Handel – Mezzo Soprano Opera Arias

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COMPOSERS: Handel
LABELS: Virgin
WORKS: Arias from Imeneo, Floridante, Arianna in Creta, Tamerlano, Serse, Amadigi di Gaula, Parnasso in festa, Agrippina, Radamisto & Orlando
PERFORMER: Max Emanuel Cencic (countertenor); Coro della Radiotelevisione svizzera; I Barocchisti/Diego Fasolis
CATALOGUE NO: 694 5740

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This terrific new Handel disc could be re-titled ‘Great arias from the lesser-known operas’. It features the Croatian Max Emanuel Cencic – a countertenor of brilliantly versatile artistry with a voice at once individual-toned and smoothly full-bodied across a wide range – supported by the excellently lively, keen-spirited Swiss accompanists Fasolis and I Barocchisti, and (in two items) the Radiotelevisione svizzera chorus.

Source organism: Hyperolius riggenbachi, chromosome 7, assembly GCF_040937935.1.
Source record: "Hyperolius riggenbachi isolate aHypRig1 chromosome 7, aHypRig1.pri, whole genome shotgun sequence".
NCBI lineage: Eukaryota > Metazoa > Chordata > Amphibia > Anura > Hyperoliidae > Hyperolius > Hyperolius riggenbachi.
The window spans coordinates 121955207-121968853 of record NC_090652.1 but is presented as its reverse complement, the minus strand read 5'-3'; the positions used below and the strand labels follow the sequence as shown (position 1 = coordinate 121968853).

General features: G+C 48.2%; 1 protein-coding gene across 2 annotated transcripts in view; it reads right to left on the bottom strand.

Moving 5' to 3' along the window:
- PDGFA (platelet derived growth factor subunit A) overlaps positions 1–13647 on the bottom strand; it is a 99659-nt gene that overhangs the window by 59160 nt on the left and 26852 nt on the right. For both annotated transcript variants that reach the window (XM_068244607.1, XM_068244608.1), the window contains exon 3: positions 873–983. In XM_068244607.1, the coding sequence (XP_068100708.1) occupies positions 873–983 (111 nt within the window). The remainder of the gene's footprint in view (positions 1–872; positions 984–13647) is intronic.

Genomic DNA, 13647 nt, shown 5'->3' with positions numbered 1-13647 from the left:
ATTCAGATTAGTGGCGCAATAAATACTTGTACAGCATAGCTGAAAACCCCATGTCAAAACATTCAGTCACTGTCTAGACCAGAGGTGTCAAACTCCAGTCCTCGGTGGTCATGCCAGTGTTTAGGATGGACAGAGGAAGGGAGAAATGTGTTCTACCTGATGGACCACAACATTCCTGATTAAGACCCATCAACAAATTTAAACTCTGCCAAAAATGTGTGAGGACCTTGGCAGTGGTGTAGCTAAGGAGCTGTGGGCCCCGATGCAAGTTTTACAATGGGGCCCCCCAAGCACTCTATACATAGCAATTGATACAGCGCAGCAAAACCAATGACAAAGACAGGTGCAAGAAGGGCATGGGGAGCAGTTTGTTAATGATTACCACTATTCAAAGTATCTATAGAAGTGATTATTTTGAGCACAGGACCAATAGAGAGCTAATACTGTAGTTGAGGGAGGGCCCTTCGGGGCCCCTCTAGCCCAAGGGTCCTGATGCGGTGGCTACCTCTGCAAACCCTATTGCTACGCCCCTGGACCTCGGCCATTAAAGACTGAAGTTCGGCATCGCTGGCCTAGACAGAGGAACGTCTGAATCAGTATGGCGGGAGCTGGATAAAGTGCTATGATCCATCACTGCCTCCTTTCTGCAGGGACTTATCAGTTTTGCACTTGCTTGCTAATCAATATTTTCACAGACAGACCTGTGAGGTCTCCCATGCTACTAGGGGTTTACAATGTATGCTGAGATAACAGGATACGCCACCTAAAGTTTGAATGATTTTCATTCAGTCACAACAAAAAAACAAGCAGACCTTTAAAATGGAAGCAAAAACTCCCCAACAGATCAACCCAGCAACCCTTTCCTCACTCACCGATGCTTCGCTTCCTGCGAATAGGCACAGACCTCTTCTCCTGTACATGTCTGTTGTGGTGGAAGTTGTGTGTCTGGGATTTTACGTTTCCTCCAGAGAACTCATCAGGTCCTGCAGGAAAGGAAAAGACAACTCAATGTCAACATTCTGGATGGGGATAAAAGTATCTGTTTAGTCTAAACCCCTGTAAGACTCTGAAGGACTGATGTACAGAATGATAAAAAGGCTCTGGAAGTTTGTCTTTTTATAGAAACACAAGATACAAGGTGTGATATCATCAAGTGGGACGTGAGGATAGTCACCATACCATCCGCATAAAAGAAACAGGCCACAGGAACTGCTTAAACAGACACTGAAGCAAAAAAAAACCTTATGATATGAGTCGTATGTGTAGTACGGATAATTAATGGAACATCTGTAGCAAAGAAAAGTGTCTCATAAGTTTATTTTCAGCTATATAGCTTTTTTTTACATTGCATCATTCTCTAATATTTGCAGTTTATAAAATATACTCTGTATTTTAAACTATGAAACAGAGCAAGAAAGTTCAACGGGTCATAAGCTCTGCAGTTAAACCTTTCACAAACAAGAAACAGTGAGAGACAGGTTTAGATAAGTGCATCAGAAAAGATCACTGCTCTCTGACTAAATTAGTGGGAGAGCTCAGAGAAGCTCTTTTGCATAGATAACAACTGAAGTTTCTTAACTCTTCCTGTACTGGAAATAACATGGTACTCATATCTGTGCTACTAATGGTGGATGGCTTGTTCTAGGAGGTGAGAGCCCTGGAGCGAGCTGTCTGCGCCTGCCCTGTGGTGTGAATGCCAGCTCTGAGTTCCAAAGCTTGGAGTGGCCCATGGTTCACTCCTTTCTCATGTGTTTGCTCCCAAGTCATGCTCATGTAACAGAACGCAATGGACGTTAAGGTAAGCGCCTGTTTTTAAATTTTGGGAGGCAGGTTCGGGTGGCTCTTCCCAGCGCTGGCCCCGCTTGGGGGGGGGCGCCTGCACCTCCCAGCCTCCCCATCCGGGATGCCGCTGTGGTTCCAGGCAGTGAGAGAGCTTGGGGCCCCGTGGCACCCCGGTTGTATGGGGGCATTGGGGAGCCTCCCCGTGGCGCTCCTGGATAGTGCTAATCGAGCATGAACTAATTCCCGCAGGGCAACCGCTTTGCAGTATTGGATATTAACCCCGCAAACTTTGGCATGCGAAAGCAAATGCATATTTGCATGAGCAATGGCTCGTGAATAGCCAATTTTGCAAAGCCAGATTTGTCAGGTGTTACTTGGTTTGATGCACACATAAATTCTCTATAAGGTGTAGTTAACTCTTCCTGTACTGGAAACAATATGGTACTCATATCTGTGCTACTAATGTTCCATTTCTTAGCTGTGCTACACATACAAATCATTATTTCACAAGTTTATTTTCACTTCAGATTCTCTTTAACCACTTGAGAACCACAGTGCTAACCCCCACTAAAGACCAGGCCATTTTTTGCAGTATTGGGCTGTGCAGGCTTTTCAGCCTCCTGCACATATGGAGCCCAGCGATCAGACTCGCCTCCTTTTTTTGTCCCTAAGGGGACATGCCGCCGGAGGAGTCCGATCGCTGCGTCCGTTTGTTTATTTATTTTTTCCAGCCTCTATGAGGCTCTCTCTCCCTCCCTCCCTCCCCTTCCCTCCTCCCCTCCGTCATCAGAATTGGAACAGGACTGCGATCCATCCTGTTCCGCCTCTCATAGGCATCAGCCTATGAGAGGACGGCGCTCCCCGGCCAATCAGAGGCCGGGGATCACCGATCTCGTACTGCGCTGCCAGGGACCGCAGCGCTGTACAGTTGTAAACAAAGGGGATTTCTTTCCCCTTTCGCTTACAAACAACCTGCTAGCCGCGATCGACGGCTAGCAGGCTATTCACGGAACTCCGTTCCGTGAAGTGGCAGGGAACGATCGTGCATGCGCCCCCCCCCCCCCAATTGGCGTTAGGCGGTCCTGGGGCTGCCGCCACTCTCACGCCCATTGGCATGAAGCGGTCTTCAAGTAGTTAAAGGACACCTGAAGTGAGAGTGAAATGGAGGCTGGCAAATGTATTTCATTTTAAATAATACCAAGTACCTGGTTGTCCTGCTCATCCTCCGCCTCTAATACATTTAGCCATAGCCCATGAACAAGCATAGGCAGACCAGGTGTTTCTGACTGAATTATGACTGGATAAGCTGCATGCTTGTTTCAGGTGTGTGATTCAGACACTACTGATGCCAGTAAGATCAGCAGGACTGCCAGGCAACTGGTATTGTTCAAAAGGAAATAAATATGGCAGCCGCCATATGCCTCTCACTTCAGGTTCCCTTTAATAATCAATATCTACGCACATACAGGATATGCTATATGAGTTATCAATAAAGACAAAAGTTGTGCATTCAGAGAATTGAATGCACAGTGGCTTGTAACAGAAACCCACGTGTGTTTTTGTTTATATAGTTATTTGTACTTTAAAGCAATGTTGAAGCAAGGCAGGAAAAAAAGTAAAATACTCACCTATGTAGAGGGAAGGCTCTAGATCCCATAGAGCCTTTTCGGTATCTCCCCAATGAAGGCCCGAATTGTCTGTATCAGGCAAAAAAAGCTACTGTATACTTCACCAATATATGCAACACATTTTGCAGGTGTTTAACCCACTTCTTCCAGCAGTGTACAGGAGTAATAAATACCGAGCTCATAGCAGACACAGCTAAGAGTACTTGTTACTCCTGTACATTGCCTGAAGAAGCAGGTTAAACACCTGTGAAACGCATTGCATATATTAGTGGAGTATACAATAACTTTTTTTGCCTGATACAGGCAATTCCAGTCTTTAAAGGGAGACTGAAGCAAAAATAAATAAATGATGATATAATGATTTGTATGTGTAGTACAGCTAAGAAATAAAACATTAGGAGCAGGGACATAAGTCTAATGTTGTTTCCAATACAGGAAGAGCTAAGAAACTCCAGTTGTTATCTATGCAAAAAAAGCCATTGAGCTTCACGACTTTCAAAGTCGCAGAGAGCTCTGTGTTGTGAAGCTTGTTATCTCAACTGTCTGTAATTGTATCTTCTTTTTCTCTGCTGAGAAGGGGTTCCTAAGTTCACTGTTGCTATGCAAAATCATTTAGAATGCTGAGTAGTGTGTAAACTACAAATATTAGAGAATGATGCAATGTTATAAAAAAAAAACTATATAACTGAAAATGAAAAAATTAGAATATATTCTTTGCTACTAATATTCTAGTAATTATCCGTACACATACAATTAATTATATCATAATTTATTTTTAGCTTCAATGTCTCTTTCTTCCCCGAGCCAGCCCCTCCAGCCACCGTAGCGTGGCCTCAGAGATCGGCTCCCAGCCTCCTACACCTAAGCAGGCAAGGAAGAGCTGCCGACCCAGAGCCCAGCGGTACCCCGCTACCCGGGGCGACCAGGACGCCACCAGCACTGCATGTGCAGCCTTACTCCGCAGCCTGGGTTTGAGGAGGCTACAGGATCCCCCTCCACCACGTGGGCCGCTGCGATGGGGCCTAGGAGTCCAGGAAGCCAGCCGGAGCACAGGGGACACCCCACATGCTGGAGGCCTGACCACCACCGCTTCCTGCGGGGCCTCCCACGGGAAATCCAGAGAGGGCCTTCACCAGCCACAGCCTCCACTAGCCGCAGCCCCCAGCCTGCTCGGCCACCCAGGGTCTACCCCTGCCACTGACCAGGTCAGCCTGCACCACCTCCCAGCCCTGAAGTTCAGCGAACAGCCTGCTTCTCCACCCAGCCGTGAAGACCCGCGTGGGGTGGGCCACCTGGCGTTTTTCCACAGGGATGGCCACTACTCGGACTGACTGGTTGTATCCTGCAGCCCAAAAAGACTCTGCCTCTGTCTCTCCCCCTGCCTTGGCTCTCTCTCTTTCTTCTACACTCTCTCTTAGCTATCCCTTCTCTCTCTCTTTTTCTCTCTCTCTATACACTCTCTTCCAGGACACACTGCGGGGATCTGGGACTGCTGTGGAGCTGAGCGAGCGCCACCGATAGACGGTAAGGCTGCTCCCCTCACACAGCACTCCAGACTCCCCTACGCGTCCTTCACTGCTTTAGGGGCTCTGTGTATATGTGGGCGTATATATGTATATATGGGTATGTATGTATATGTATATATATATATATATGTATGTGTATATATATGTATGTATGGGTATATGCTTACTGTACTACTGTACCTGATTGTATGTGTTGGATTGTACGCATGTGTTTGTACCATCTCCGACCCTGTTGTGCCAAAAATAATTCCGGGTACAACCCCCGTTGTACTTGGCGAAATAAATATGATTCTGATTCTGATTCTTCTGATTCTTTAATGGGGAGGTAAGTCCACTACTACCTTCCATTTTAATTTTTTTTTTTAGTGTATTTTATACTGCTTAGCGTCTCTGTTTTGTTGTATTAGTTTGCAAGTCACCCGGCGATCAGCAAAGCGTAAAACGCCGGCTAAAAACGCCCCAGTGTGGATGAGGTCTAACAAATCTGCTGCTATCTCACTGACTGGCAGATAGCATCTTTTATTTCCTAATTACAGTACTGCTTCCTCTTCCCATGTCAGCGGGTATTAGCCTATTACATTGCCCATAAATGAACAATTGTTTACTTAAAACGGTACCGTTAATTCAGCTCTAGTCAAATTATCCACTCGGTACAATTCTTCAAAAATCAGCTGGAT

The result of their collaboration is the best sort of programming ingenuity: a collection of gems relatively little known – of 12 numbers only those from Radamisto and Orlando count as familiar favourites – which adds up to a comprehensive summation of Handel’s Italian-opera genius. 

As the CD moves through moods fiery, boastful and comic, melancholy, love-torn and grief-stricken, even Handel’s longest-standing fans may find themselves marvelling anew at their composer’s encyclopaedic mastery of the vocal melody – both singer’s and instrumentalists’ – his quasi-Shakespearean art of fixing character, emotion and mood in a single unforgettable melodic phrase. Cencic shows himself exceptionally alert to vocal colour and capable of tinting and illuminating the words without ever pulling the phrases out of shape.

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On the simplest level, he makes these tunes irresistible: whether it was to experience again the unadorned andante beauty of Floridante’s ‘Alma mia’, the minor-key pathos of Dardano’s ‘Pena tiranna’ (from Amadigi), or the blissful siciliana sequences of Apollo and his choral nature-sprites in ‘Non tardate Fauni ancora’ (from the serenata Parnasso in festa), I found myself constantly working the repeat button. Indeed, I’ve not felt so enthusiastic about any countertenor since Michael Chance’s young days. Max Loppert